Best Type of Wire for House Wiring
There are, perhaps, hundreds of available electrical wires and cables for residential buildings, but they are not created equal. When it comes to wiring private homes, some electrical cables are used way more than others because they fit modern houses' requirements better and are easier to install. Since the house wiring requirements are consistent, you don't have to reinvent the wheel every time you install a new wire in the home. Care to know which wires to expect in your private house? Look through our list of the best wire for house wiring.
Romex Non-Metallic Wire
Romex or NM wire is the most prevalent type of electrical wire used in homes since the 2nd half of the 20th century. Please note that while it shines in private houses, it is not used in residential houses that exceed three stores. Therefore, you are not likely to find NM wire in your apartment unless it is a very short building.
As a rule, this cable is designed for interior uses, including switches, lighting, and electronics, such as refrigerators, heaters, and coolers. NM wires typically have three conductors and a three-branch circuit that includes a live wire, a ground wire, and a neutral wire. Romex cables typically run through walls in a house. Sizes 14 to 6 are the most commonly used by homeowners because they fit the characteristics needed in standard homes. Each size is color-coded with a distinctive color. Essentially, most of your private house is powered with NM wire. However, some of the larger high-power appliances call for different types of cabling.
Underground Feeder UF Cable
While NM wire fits most of your interior purposes, a private house also calls for a non-metallic outdoor cable that can survive water, weather, heat, and abrasion. The most common cable used for this purpose in a private home is an underground feeder cable. Just like NM, UF cable has a ground, a neutral, and a hot wire. However, an underground feeder cable can sustain a lot of wear and tear that Romex wire simply cannot. The key to this ability is a solid plastic sheathing that surrounds the cable. Aside from outdoor purposes, this type of cable is also used for circuit wiring.
Metal Clad Cables/ THHN/THWN Wire
Every house owner knows that unfinished spaces, such as an attic, basement, or garage, can be problematic when it comes to wiring. In these areas, you would need a sturdier and a more durable cable with a thicker external jacket. Two alternatives to opt for are metal-clad cable and THHN/THWN wire. Both cables are well protected from physical damage that dangerous areas may entail. In the home, metal-clad cables are used in interior applications, including feeders, branch curcuits, and several elements of the main electrical panel, such as subpanels, lighting circuits, and individual outlets. These cables have galvanized steel armor that helps to proteсt them from most types of influence in the incomplete parts of the building.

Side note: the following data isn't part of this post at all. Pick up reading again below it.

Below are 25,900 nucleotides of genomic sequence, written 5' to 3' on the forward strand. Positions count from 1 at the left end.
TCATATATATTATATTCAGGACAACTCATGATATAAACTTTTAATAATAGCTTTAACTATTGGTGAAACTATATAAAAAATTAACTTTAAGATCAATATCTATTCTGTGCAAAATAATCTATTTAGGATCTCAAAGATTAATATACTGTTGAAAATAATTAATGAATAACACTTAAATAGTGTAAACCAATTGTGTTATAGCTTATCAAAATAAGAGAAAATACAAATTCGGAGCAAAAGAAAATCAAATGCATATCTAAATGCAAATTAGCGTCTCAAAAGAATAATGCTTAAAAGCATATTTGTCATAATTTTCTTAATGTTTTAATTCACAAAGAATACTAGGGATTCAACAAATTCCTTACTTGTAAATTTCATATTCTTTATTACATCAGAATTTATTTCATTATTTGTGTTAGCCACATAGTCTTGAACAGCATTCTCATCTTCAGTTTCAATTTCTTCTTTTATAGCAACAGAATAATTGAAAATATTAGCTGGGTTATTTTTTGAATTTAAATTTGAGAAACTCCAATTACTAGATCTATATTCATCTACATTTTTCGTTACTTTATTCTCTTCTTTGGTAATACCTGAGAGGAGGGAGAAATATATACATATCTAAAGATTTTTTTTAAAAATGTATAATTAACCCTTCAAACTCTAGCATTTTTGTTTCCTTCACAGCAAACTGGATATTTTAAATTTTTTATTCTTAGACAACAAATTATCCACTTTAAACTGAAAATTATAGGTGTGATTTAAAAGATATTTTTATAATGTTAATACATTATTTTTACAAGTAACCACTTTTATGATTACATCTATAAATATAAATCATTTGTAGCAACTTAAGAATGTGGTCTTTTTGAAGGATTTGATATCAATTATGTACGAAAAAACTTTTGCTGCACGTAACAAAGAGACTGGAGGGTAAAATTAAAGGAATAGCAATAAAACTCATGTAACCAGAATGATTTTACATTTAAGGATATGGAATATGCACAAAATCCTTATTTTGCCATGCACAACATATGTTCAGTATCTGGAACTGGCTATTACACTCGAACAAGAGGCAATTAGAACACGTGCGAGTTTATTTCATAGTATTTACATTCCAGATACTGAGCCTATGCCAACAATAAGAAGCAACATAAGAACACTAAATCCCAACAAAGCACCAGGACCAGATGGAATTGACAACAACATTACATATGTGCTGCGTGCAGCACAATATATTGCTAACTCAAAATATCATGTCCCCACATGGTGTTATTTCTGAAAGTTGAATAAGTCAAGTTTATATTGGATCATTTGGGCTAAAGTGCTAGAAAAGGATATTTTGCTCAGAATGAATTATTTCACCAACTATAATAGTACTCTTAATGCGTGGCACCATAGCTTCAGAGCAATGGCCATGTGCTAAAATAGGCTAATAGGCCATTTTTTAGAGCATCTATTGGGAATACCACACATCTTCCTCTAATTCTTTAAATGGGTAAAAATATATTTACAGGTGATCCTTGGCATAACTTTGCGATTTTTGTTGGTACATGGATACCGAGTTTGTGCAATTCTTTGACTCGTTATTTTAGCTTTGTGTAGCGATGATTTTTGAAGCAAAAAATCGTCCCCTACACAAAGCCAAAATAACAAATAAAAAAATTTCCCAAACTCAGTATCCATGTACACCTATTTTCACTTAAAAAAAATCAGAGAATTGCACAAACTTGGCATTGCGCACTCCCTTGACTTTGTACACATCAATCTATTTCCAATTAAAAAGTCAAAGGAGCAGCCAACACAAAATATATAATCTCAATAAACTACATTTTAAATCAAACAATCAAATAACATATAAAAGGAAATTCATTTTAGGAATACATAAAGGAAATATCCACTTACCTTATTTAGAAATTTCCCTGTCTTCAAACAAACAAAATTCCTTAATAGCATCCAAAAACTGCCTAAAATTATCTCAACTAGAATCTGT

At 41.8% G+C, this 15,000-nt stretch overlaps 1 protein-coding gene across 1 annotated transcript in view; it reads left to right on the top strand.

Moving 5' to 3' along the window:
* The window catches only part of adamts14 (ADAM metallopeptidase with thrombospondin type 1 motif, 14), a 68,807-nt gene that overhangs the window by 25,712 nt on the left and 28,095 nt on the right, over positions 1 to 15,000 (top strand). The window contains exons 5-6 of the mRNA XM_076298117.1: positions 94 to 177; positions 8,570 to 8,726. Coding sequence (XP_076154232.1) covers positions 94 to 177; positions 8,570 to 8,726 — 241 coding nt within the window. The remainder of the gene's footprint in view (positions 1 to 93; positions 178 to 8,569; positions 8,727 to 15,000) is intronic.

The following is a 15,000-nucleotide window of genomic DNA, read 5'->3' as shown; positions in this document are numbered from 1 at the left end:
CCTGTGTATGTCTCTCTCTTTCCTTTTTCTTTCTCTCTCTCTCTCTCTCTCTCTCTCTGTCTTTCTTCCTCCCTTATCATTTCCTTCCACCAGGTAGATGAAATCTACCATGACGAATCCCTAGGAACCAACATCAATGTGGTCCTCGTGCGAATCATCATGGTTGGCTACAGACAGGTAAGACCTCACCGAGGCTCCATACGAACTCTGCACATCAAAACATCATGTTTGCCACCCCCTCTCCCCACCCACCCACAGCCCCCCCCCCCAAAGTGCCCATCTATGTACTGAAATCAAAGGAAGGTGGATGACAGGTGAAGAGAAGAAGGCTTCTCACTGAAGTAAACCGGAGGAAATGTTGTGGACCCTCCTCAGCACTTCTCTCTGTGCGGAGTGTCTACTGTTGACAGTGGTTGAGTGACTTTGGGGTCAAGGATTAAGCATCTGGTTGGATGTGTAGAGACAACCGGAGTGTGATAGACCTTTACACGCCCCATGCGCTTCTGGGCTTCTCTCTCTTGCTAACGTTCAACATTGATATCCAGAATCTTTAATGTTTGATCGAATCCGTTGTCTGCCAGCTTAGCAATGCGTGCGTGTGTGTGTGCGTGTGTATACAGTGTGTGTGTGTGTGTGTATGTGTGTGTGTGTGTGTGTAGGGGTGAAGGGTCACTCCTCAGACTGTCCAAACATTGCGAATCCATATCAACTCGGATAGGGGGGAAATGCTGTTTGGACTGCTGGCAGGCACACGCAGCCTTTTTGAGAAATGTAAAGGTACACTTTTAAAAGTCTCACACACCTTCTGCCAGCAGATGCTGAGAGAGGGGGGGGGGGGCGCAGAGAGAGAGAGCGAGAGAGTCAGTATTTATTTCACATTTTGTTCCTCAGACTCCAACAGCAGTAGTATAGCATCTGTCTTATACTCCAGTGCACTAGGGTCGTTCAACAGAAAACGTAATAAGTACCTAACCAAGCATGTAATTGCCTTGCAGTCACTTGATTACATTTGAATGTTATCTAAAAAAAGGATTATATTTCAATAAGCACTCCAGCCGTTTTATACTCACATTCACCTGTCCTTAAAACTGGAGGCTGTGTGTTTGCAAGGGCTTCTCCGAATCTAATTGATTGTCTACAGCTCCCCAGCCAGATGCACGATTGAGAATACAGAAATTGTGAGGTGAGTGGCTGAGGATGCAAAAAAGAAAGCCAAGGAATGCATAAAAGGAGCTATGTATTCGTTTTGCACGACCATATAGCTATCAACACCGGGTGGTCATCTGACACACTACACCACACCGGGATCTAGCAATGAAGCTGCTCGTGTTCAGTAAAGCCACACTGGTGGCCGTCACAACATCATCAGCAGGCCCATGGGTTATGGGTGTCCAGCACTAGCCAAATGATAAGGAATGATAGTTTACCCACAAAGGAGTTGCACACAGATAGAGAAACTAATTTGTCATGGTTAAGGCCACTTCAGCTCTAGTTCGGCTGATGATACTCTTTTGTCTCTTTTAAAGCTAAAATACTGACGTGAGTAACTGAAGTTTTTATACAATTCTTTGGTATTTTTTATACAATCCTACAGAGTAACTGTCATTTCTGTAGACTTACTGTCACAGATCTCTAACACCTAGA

THHN/THWN Wire is additionally protected by a metal or plastic conduit, and it has a more extensive list of uses in a typical house. For instance, it is suitable for heaters and garbage disposal units. THHN/THWN cables can survive the heat and moist conditions. A nylon covering adds an additional layer of protection to these cables. Unlike other cables represented on this list, THHN/THWN is a single conductor wire. Each of the wires can be hot, neutral, or a ground one. The cables are color-coded according to their specific role in a circuit.
While a typical circuit in the house is 110-120 volts, there are also 50-volt circuits that call for special wiring. In modern homes, low-voltage cables are used for this purpose. They are typically utilized in small household objects that require minimum electricity, such as irrigation sprinklers, bell wires, and the majority of thermostats within the house. Common sizing for these wires in a home is between 12 AWG and 22 AWG. Low-voltage cables can be distinguished by their small size compared to standard wires. They should never be used in circuits that exceed 50 volts. Though there are not many risks associated with these cables, they are still insulated or sheathed for increased protection.
Other Types of Wire Used in Private Homes
While the wires mentioned above constitute most of the wiring found in a private house, you may find more types of cables in a home. Some of them, like phone wire and coaxial cables, are used less and less because they are no longer relevant, while others, such as HDMI and fiber optic data cables, continue gaining more prominence. Aluminum service entrance cables are sometimes used in break panels.
If you are starting a house project from scratch, the number of cables you have to get can be overwhelming. Luckily, you can find everything you need in one place. At Nassau National Cable, we sell all types of wire popular in private homes. You can choose options from different manufacturers on our website at some of the best prices on the market.